A conversation that I dreaded but which turned out quite well:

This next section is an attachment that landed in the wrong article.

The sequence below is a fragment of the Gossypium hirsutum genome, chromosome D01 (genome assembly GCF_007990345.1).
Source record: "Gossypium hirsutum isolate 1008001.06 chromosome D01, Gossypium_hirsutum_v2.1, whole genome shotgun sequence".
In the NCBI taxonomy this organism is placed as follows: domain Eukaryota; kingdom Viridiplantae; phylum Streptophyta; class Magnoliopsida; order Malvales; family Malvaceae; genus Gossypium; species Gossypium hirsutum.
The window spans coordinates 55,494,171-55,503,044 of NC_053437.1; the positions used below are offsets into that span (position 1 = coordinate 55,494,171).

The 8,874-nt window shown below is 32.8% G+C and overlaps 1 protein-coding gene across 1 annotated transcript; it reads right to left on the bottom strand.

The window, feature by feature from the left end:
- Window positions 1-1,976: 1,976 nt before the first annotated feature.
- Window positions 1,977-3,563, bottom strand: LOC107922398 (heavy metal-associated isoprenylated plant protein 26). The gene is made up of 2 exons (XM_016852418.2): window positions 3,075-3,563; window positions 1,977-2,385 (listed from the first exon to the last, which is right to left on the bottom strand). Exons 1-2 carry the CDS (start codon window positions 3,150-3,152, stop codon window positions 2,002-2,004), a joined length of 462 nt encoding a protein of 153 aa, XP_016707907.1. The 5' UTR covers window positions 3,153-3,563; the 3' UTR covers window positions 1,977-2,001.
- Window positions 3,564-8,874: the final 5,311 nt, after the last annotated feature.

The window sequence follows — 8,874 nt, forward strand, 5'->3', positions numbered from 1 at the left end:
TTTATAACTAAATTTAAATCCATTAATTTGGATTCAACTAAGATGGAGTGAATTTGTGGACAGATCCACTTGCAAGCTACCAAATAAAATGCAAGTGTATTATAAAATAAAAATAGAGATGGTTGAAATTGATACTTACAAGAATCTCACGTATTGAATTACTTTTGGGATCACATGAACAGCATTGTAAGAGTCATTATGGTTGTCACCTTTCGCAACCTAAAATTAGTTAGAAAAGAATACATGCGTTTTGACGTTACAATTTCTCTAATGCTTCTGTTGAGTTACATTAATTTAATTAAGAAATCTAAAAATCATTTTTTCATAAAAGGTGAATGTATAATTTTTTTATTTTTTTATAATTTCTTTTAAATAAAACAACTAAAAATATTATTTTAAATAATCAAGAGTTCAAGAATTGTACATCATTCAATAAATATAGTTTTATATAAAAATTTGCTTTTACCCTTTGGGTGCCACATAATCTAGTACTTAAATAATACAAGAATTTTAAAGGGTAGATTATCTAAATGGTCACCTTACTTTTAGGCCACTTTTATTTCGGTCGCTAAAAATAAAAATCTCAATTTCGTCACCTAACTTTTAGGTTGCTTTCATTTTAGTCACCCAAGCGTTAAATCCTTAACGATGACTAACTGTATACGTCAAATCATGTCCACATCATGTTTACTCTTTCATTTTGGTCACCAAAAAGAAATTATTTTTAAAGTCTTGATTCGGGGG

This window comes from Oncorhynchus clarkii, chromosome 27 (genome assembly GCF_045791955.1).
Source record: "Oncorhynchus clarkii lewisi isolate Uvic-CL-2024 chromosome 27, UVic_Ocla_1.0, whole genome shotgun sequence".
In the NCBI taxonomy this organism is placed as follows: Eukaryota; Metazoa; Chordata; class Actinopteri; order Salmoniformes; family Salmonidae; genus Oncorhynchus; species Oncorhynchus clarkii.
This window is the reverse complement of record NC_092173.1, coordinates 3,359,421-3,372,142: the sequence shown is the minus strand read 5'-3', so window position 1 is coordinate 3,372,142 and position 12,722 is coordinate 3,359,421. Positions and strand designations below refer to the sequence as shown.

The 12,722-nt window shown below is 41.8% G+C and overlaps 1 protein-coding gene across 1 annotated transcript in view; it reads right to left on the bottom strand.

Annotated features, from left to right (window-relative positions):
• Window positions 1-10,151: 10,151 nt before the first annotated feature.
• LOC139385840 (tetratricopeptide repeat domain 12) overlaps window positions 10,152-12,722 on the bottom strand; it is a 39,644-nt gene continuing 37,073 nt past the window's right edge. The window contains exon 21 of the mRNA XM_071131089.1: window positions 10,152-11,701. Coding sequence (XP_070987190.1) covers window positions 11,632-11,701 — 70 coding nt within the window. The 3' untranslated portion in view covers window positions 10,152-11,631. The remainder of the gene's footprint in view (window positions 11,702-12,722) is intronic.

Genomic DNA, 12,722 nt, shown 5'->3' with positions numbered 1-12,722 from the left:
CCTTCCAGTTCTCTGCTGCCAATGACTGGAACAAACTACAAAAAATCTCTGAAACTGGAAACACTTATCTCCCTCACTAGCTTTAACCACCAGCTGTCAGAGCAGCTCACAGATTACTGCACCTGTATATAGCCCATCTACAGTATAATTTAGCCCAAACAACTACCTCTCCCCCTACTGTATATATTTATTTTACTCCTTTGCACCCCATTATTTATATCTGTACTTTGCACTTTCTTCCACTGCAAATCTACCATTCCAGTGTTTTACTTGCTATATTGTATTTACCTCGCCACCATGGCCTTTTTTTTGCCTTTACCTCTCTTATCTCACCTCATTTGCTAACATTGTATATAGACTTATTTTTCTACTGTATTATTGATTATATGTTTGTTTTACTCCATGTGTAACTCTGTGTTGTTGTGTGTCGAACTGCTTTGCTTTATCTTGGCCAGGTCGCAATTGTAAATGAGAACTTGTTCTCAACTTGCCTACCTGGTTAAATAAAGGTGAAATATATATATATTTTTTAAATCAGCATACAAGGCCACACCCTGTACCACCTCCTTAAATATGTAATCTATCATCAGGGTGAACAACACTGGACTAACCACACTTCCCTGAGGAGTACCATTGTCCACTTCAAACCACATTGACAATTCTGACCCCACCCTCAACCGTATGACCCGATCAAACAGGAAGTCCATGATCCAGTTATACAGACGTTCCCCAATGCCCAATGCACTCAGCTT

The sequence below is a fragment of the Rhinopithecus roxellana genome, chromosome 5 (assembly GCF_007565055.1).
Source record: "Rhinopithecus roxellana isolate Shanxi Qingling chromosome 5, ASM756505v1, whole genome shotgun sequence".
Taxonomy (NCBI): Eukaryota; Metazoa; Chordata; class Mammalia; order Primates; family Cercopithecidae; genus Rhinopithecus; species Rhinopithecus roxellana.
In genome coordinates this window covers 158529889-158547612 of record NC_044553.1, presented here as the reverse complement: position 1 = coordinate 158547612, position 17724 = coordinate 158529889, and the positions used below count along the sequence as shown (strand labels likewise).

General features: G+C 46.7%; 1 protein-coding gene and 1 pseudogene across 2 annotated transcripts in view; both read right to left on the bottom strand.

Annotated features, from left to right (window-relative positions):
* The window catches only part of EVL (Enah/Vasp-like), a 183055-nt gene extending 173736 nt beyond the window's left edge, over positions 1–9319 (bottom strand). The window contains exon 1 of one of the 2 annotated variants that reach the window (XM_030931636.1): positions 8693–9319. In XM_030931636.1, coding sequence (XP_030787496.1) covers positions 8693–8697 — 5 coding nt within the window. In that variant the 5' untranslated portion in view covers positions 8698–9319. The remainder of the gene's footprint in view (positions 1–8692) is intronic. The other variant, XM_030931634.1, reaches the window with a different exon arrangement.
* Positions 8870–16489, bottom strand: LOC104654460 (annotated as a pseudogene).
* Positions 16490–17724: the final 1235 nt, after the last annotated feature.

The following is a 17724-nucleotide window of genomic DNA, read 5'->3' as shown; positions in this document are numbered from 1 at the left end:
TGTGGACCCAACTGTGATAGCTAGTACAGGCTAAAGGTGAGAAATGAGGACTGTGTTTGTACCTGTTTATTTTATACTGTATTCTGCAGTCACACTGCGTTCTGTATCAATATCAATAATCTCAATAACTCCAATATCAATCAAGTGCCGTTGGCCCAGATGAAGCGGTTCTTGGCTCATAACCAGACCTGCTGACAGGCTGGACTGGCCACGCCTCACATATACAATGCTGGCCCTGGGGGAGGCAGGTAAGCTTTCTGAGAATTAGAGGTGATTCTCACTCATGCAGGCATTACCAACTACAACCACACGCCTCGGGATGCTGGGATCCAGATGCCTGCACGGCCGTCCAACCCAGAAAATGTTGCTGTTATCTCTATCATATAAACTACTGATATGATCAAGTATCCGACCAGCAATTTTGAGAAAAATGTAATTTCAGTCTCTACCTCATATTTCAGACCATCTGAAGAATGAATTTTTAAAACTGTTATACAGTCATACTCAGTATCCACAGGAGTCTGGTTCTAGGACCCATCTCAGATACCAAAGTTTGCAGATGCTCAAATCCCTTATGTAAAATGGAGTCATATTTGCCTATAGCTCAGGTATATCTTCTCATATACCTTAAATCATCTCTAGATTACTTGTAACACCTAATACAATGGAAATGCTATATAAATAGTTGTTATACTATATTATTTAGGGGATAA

I am now approaching the official, tradition-optimized age for marriage. As such, every relative – close or distant – is interested. Close relatives actually want to help me find a match. Distant ones are usually content with exhorting me to marry. Usually, I fend off the latter with a smile, but dealing with the former is a more serious affair and I knew I could not put it off indefinitely. It turned out that my uncle – mentioned previously – despite little meaningful interaction with me, had a fairly good idea of what sort of a person I am. When he – inevitably – raised the subject, he started with his own idea of what sort of person would be a good match. The matter of belief in God came up and when I said that I wanted an atheist like myself, he tried to get me to be “less rigid” by pointing out that as compared to men, very, very few women are rationalists (I don’t particularly like the term but it will do. I will use it here to merely describe anyone who does not accept the orthodox conception of God). He went on to explain that children get most (if not all) of their beliefs from their parents and their upbringing and it is only after they are grown (if at all) that they start evaluating and developing their own beliefs. So it does not make much sense to insist on specific beliefs in a potential partner. These could change after marriage too. There was nothing particularly new (to me) in what my uncle said but it was refreshing to have a rational discussion on a topic I hoped to evade.